Medieval Islamic Medicine
Peter E. Pormann + Emilie Savage-Smith
Edinburgh University Press 2007
Medieval Islamic Medicine is more a long essay than a comprehensive survey, but it makes good use of details, with quotes and excerpts and a few illustrations, to put some flesh on the skeleton. It discusses sources and problems of evidence as well as using modern studies, but doesn't go into textual or archaeological details.
Islamic medicine had its fundamental source in Greek medicine, in some cases mediated through or augmented by Sasanian and Syriac traditions, along with some Arabian and Indian and Chinese influences. Translations played a key role in shaping these, especially Graeco-Arabic translations, sometimes via Syriac; these reached their peak with the master-translator Hunayn ibn Ishaq.
"The omnipresence of Arabic as the lingua franca of science in large parts of the Muslim world might also explain why so few medical works in Syriac survive today. One could even say that Hunayn himself created the conditions for the loss of his own Syriac versions. The vast corpus of Greek medical texts in Arabic proved so popular and influential that interest in Syriac works waned. Hunayn operated in a world in which Greek medical and philosophical thought dominated; the interest of the age, however, was not limited to Greek ideas, but also extended to other cultural traditions."
So Islamic medical theory was largely taken from the Greeks, in particular Galen. It built on a core theory of humoral pathology, within a holistic approach emphasizing regimen and nutrition, and incorporated pharmacology, diseases, surgery, and ophthalmology. Theory was not always reflective of practice, however, and some procedures were possibly never carried out.
"Despite less than enthusiastic reception in Muslim Spain, it was the Canon of Ibn Sina that came to dominate in the medieval Islamic world and eventually in Europe as well. ... Numerous abridgements of the Canon were produced to make the ideas more readily accessible, as well as commentaries to clarify the contents."
Turning to the social context of medical practice, a chapter covers the education and regulation of physicians, the geography of medical treatment in markets, hospitals and private houses, and topics such as ethics, charlatans, women as practitioners and patients, rural areas, public health and the state, and Christians and Jews.
"the medieval Islamic hospital was a more elaborate institution with a wider range of functions than the earlier poor and sick relief facilities offered by some Christian monasteries and hospices. The care for the insane in hospitals was unprecedented and an important part of even the earliest Islamic hospitals."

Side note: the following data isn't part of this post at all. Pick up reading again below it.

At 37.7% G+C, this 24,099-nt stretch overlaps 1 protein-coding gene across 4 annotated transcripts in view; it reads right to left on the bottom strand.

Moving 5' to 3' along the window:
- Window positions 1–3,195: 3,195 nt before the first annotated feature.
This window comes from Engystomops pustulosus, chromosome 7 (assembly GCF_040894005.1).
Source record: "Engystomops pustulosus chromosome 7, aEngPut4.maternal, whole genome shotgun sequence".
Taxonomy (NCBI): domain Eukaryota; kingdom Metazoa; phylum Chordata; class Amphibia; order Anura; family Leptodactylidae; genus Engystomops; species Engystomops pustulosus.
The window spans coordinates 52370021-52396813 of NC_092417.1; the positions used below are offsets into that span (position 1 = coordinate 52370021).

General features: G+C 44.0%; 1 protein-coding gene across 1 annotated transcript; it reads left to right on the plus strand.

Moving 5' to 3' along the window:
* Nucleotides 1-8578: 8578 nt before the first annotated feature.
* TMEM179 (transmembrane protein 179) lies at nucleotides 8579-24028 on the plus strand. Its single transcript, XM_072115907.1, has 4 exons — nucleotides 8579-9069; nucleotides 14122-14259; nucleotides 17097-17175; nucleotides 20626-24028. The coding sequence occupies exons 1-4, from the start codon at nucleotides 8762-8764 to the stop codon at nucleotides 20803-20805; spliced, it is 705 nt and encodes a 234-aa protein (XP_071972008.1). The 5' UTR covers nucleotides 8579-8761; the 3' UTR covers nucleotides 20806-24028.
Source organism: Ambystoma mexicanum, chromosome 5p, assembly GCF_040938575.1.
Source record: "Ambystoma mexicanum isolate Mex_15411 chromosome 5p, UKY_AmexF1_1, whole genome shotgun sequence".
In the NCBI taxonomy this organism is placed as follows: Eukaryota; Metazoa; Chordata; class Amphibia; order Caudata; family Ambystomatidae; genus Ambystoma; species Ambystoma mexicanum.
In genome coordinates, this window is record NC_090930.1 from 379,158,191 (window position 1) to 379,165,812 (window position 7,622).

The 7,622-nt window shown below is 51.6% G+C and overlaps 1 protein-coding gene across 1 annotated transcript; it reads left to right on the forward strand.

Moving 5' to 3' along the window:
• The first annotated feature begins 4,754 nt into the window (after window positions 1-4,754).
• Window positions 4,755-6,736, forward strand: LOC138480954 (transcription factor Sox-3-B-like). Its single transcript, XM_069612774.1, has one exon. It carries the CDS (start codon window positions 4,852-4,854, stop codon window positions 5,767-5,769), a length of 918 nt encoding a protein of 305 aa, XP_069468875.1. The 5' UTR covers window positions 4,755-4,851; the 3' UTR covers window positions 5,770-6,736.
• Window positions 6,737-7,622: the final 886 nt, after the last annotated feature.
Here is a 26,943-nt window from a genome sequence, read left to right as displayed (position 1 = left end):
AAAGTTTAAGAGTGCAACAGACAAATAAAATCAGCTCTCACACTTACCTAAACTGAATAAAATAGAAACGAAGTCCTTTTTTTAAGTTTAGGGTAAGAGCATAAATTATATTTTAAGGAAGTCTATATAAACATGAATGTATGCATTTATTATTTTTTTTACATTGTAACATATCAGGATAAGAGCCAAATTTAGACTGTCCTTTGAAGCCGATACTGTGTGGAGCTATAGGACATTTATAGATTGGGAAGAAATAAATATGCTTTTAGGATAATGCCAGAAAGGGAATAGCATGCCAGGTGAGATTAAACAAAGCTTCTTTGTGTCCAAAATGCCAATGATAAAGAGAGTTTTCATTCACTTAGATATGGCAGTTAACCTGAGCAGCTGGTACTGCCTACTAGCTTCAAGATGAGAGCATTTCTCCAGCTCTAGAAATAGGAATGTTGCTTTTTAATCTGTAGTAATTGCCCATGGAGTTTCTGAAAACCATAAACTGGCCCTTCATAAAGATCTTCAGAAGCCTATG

Evidence for medical practice comes from a few case histories and clinical notes, along with incidental references or depictions in other sources. It appears that "the first line of treatment for virtually all complaints was diet and regimen", but treatments included drug therapy, bloodletting and cauterisation, trachoma and eye surgery, cataract surgery, and anaesthesia and antisepsis. The removal of cataracts using a hollow needle illustrates the problems of evidence.
"conflicting evidence regarding the removal of cataracts by a hollow needle is difficult to interpret, but at the very least we can say that the operation was rarely, if ever, undertaken and then probably unsuccessfully."
Alongside the scholarly medical tradition there was a thriving popular tradition, which involved amulets and talismans, magical methods, and astrology and divination, as well as Prophetic Medicine. The surviving artifacts, however, suggest there was a divide between theory and practice here as well.
"It is evident from both written sources and preserved artifacts of the material culture that, throughout the medieval Islamic world, people of all classes and all religious persuasions had frequent recourse to magical therapy, often turning to the preventive and curative power of talismans, amulets, and other magical equipment."
"Virtually none of the artifacts preserved today were actually based on the detailed instructions presented in the popular medieval treatises."
Islamic medicine had a huge influence on Europe, which persisted longer than is often thought. Despite the Renaissance emphasis on original Greek texts, "not only medical theory and learning, but also practice, continued to be informed and defined by a Galenism in Latino-Arabic garb. Ibn Sina's Canon, for instance, dominated the medical discourse and was printed in various forms at least sixty times between 1500 and 1674." Medieval traditions continued directly under the Ottomans, though they faced the gradual intrusion of European ideas. And in India and Pakistan "Unani medicine" persists and is recognised by governments alongside Ayurvedic and Western traditions.
Each chapter is fully referenced with endnotes, but also contains a brief "Suggested Reading" guide. Medieval Islamic Medicine could be used as the core of a university course or as an introduction for the lay reader.